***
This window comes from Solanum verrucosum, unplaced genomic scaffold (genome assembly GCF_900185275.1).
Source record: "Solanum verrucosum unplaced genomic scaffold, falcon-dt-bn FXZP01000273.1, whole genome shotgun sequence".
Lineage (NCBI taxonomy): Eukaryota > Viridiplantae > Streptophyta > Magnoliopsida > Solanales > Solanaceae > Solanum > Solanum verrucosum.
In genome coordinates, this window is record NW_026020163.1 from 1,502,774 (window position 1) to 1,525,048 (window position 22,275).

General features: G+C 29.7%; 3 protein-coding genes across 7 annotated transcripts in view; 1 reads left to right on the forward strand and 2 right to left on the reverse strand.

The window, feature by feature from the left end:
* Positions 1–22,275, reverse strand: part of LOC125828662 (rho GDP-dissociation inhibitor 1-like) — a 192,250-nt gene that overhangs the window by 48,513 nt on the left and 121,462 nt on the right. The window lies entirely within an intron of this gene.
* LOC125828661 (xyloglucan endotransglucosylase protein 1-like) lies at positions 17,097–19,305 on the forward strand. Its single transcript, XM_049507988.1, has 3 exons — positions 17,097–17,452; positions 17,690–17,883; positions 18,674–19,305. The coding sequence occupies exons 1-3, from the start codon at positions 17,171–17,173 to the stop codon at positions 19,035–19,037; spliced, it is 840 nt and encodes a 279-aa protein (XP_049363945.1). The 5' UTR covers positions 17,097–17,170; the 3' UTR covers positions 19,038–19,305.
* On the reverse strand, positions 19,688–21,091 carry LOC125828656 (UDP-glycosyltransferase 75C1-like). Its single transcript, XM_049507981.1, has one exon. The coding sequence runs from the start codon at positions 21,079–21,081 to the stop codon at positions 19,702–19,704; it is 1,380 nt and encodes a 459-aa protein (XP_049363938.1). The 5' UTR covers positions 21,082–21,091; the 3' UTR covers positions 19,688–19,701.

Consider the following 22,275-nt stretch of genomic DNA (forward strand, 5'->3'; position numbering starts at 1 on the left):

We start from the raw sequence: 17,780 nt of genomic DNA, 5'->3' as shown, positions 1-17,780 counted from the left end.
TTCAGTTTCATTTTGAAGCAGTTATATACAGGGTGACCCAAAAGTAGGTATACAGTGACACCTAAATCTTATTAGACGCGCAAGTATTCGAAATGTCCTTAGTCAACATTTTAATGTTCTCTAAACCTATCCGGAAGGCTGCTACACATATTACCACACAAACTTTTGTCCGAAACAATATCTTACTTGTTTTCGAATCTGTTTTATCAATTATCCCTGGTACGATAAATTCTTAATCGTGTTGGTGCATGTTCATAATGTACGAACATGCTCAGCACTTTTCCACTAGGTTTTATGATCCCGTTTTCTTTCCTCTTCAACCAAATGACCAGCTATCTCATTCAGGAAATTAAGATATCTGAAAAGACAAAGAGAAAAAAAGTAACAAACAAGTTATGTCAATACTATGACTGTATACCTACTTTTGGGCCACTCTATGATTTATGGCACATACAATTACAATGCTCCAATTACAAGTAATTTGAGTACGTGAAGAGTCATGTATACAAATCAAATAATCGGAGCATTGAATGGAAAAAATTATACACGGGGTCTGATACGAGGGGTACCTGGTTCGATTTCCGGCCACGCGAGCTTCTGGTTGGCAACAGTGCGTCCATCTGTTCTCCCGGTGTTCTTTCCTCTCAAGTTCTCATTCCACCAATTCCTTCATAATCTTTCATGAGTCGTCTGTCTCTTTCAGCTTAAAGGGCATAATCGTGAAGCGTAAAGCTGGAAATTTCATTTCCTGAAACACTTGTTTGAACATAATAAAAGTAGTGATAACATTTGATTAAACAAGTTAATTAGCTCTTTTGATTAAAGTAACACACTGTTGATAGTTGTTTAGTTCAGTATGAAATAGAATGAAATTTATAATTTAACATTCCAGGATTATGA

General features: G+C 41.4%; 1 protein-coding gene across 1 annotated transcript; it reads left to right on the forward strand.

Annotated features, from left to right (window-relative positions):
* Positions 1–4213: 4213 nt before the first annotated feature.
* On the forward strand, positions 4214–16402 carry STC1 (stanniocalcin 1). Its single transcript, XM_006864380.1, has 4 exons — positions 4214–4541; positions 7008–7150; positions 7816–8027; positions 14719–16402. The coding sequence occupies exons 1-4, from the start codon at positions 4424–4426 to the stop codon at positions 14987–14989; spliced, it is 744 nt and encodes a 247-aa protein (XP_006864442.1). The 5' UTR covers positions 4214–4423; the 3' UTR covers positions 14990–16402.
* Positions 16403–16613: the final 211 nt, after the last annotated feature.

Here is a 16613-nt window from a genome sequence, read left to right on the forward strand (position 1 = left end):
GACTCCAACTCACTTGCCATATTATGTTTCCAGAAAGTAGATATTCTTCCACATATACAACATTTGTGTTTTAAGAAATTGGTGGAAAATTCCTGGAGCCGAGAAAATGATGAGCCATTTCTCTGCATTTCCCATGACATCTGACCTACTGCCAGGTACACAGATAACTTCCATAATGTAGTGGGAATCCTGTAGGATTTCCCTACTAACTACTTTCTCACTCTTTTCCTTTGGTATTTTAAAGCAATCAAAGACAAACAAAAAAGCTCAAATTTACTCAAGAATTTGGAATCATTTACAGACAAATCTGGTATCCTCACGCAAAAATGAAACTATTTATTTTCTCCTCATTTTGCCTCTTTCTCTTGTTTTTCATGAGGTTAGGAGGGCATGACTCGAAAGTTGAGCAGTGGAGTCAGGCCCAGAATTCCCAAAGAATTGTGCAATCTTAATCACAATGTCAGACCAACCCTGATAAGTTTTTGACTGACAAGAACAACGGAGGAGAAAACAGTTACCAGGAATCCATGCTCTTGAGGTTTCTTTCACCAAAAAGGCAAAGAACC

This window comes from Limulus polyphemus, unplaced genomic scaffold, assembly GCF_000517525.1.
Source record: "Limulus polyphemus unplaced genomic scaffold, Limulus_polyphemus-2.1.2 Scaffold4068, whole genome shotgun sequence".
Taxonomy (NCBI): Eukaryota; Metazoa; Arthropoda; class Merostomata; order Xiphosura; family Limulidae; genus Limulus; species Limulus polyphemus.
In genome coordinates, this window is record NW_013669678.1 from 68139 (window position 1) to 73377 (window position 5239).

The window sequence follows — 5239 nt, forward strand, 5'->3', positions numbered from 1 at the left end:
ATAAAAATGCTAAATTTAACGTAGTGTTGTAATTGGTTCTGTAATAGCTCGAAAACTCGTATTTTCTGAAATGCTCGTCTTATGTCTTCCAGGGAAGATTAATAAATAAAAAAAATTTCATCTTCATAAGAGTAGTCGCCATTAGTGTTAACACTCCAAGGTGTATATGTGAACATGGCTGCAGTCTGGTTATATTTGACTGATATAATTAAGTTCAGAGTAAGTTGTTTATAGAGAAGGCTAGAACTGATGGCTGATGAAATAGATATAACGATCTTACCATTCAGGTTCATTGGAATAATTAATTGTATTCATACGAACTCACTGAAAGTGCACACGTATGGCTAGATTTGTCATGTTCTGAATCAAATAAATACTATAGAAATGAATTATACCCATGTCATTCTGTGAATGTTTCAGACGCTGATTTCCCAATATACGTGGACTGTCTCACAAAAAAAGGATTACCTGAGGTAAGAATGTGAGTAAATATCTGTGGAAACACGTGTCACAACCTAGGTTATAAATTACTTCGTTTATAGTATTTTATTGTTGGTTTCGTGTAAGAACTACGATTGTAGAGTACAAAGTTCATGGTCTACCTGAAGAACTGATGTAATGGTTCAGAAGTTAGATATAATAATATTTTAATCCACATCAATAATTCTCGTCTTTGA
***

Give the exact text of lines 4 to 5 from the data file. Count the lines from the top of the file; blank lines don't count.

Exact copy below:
In genome coordinates, this window is record NW_026020163.1 from 1,502,774 (window position 1) to 1,525,048 (window position 22,275).

General features: G+C 29.7%; 3 protein-coding genes across 7 annotated transcripts in view; 1 reads left to right on the forward strand and 2 right to left on the reverse strand.